1. Collect meaningful data from the start. From the beginning of the data collection process, be mindful of exactly what outcome the organization wants to achieve. Having an understanding that the data will be measured and acted upon encourages facilities to avoid gathering information just for the sake of collecting it.
  2. Involve the employees who actually collect the data. Data is more meaningful when employees understand why they’re gathering information and are involved in the process from the beginning.
  3. React to the data. If the information reveals a good or bad trend, or that a process or procedure is out of spec, take action. In addition, document how the business reacted to the issue and the corrections that were put in place.
  4. Close the loop for continuous improvement. Establish a closed loop for data collection, focusing on how gaps were addressed, with an emphasis on continuously improving on the process.
  5. Really examine the data collected. Whether collected for a product, process or equipment line, sit down and take a close look at the data. This exercise is intended to reveal redundancies across departments and help reduce record keeping tasks.

Food Safety Tech: How do companies transform data into a meaningful tool for management?

Mockus: That’s such a challenge for us. It should be easily consumable, especially for management and the higher ups in organizations, because they don’t have as much time to sit down and digest a 20-page document that’s full of numbers and statistics. Work towards to summarizing the information in a way that allows executives and plant managers to look at a graph and know instantly what it means; they don’t need to get into the nitty-gritty. Simplifying the scientific data, whether environmental sampling, quality assurance data, or microtesting in general, and taking it down to base a level so that the non-scientist can understand it—I think that’s something we have to work on, especially for those coming under more regulation. Keep in mind that people who look at the tracking and trending [might not] understand graphs and scientific terms.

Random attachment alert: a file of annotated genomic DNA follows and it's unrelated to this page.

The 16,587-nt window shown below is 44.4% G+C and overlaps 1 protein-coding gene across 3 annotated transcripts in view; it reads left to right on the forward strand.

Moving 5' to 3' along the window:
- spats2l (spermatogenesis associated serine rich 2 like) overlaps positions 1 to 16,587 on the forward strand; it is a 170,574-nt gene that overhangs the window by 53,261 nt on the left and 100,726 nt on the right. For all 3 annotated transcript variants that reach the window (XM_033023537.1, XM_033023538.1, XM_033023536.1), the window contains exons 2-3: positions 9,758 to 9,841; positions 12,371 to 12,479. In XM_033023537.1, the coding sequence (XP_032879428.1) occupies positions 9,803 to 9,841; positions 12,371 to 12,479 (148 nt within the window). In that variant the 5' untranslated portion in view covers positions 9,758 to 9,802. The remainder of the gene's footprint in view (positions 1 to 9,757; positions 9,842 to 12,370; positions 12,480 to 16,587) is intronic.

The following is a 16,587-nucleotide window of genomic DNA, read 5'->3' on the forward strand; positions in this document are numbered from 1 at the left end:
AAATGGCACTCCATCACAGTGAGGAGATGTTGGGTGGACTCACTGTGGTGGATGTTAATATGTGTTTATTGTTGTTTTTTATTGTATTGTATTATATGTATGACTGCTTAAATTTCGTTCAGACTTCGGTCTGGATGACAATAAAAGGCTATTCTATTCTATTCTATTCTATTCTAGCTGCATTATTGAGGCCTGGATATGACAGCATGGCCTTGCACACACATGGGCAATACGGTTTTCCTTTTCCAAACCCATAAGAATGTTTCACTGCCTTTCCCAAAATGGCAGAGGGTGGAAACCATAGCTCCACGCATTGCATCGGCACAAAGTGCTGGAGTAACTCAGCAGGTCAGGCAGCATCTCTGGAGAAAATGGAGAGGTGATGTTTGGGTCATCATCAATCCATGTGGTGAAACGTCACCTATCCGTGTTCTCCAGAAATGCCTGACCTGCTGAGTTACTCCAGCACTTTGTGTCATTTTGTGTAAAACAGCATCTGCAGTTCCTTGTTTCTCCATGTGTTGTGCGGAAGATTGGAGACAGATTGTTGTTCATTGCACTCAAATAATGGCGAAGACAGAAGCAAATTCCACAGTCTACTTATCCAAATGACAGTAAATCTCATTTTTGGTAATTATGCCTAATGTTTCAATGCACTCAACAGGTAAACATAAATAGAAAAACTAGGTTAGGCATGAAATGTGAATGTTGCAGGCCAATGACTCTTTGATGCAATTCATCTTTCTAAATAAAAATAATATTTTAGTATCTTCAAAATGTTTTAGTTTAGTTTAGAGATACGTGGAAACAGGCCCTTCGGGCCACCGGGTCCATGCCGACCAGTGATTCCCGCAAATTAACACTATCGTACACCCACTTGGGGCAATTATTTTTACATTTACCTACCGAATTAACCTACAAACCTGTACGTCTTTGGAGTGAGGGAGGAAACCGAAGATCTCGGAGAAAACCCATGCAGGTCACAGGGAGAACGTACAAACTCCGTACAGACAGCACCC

A lot of people put the data into a graphic format—it doesn’t have to be a line graph or pie chart, it can be a red, yellow, green [indicator] or a scale of justice. Look at the graphics that are meaningful to your specific organization and use those. Be creative, but keep it simple.

FST: When companies set metrics, how can they ensure that those metrics are taking them in the right direction from a food safety perspective?

Mockus: Especially when you have metrics that are tied to performance for a manufacturing facility, you want to be careful how you set them and how you reward them. For example, if your metric for environmental testing is very low or at zero, you’re encouraging your workforce not to find those Listeria niches or areas in which Salmonella can grow, because you’re telling them that they have to be at a zero rate to be incentivized. It’s more about measuring the outcomes of the activities—are we finding the niches and eliminating them so we don’t have those issues versus saying we want to be at “zero”? [It’s important] to work with upper management so that they understand the consequences of their expectations and the incentive programs that they put in place.